Kurt Loder Movie Reviews

Movie Review: Avengers: Endgame

Robert Downey Jr., Scarlett Johansson and Chris Hemsworth assemble a decade’s worth of superheroes for a long, fond…farewell?

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Rounding the bend into hour three of Avengers: Endgame, I heard a snurfling sound to my right. A discreet peek revealed that the guy next to me was semi-weeping, blotting away the odd tear with his shirt sleeve. Jeez, I thought. And then I realized…

Never mind. This is a superhero movie that delivers all the requisite action (and, unlike last year's Avengers: Infinity War, doesn't over-deliver it), but mainly takes aim at the heart—and scores again and again. The picture is also consistently funny, thanks largely to Chris Hemsworth's Thor (by now a veritable riff machine), the trash-talking raccoon Rocket (again voiced by Bradley Cooper), and the incomparable Robert Downey Jr. (whose Tony Stark takes a squint at the quarrelsome quadruped and says, "For a second I thought you were a Build-A-Bear").

There's a lot going on, thus the movie's length (although, honestly, it doesn't register as overlong). Directors Anthony and Joe Russo and writers Christopher Markus and Stephen McFeely—all returning from Infinity War and all veterans of a pair of Captain America films as well—have done a splendid job of wrapping up 11 years' worth of MCU storylines spread across 21 films (from the 2008 Iron Man right up to this year's Captain Marvel). This has allowed them to bring back a sizable crowd of characters from the earlier films, and the fact that we're already familiar with these people—that we don't have to get to know them, and can just enjoy re-embracing them—is the reason the movie radiates so much warmth.

Not all of the Avengers are on hand initially. The picture begins at that moment at the end of Infinity War when the mad intergalactic environmentalist Thanos snapped his fingers and wiped out half of the inhabitants of the universe. So the first thing we see is a flashback to an idyllic country scene with the bow-and-arrow specialist Hawkeye (Jeremy Renner) enjoying some off-duty downtime with his wife and kids. It's a beautiful day. Then, suddenly, the wife and kids disappear, without so much as a poof! Next we look in on billionaire inventor Tony Stark, who's drifting through space a thousand light years from Earth with Thanos's disaffected cybernetic daughter, Nebula (Karen Gillan).  They're very nearly out of oxygen.

Five years pass. We discover that Stark somehow made it back to his home orb and is now living in a lake house in the Northern California countryside. Steve Rogers/Captain America (Chris Evans at peak charisma) and Natasha Romanoff/Black Widow (Scarlett Johansson in an interestingly shaded performance) arrive there one day with Scott Lang (Paul Rudd) in tow. Lang—Ant-Man!—was trapped in the "Quantum Realm," as you may remember; but he's back now, with a big idea: time travel. If the Avengers can just round up the six Infinity Stones that gave Thanos his world-wrecking power they could…well, it's a pretty wild idea he's got, but who knows. Stark, Rogers and Romanoff sign on, and soon they're able to recruit three other former colleagues, all of whom have gone through some radical changes. Hawkeye, who may have seen The Deer Hunter one time too many, is battling katana-wielding killers on the rainy night streets of Tokyo. Hulk (Mark Ruffalo, getting some major screen time at last) has overcome his anger issues and now wears glasses and normal (if very large) clothes and poses for selfies with young fans. And Thor, now basically a beer sponge, has gone seriously to seed.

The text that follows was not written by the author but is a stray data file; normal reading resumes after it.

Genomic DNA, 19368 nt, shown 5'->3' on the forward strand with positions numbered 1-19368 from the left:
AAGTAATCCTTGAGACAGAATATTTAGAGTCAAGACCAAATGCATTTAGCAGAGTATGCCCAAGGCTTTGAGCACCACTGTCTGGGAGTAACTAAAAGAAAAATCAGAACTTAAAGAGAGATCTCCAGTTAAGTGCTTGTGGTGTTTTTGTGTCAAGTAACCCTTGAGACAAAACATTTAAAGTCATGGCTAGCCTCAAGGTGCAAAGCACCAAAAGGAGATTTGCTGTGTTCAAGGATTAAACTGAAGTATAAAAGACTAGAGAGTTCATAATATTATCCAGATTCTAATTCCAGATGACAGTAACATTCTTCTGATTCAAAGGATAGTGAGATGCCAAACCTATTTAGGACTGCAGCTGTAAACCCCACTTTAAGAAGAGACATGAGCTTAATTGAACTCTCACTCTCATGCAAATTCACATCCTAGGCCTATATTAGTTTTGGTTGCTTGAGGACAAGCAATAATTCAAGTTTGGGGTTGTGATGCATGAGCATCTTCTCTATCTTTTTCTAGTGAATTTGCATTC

So that's the setup. The Avengers split into three teams of two each and start scouring the universe. Along the way they encounter many familiar faces, some of them their own (the old time-travel thing). Deep thoughts are traded with the bald-headed Ancient One (Tilda Swinton), mentor of the late Dr. Strange. Chris Pratt does some geeky dance moves to an old '70s Redbone hit. Chadwick Boseman makes a roaring entrance with a squad of Wakandans from Black Panther. Tessa Thompson's Valkyrie wings in for a moment, Tom Hiddleston's Loki passes through, and even Red Skull—remember Red Skull?—floats around in a black cloak at one spooky point. The movie is so packed with marquee talent that there apparently wasn't enough dialogue to go around: Natalie Portman's onetime Thor squeeze Jane Foster gets very little to say, and Michael Douglas's Hank Pym (the original Ant-Man) is left lineless entirely.

Endgame is the best of the Avengers movies, I think. Maybe the final confrontation with Thanos could have been trimmed (a minion here, a monster there), and maybe somebody could have had a talk with Brie Larson, whose Captain Marvel is an oddly sour presence. But overall there's little not to like. The lack of a post-credits teaser scene feels strange after all these years—is this really the end? Will Disney really be putting this multi-billion-dollar franchise to bed now? Well, we know that Tom Holland's Spider-Man is an ongoing proposition, and that Johansson's Black Widow spinoff is still in some sort of endless pre-production; and judging by a comment that Captain America makes to Valkyrie here it seems likely she'll be back in some bigger way. The first age of the Avengers may be over, but Marvel superheroes will surely continue assembling.

NEXT: Brickbat: Down Under

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  1. This is the review I was waiting for: one that’s baggage free and takes the movie for what it is.

  2. Going to see this tonight. My big problem is managing expections. Every single review I have read is either really positive or positively glowing. For movies, low expectations are the key to happiness. (Well, maybe not just movies…)

    This was a good review: straightforward and knowing what Marvel is about. It was a bit too spoilery for me though.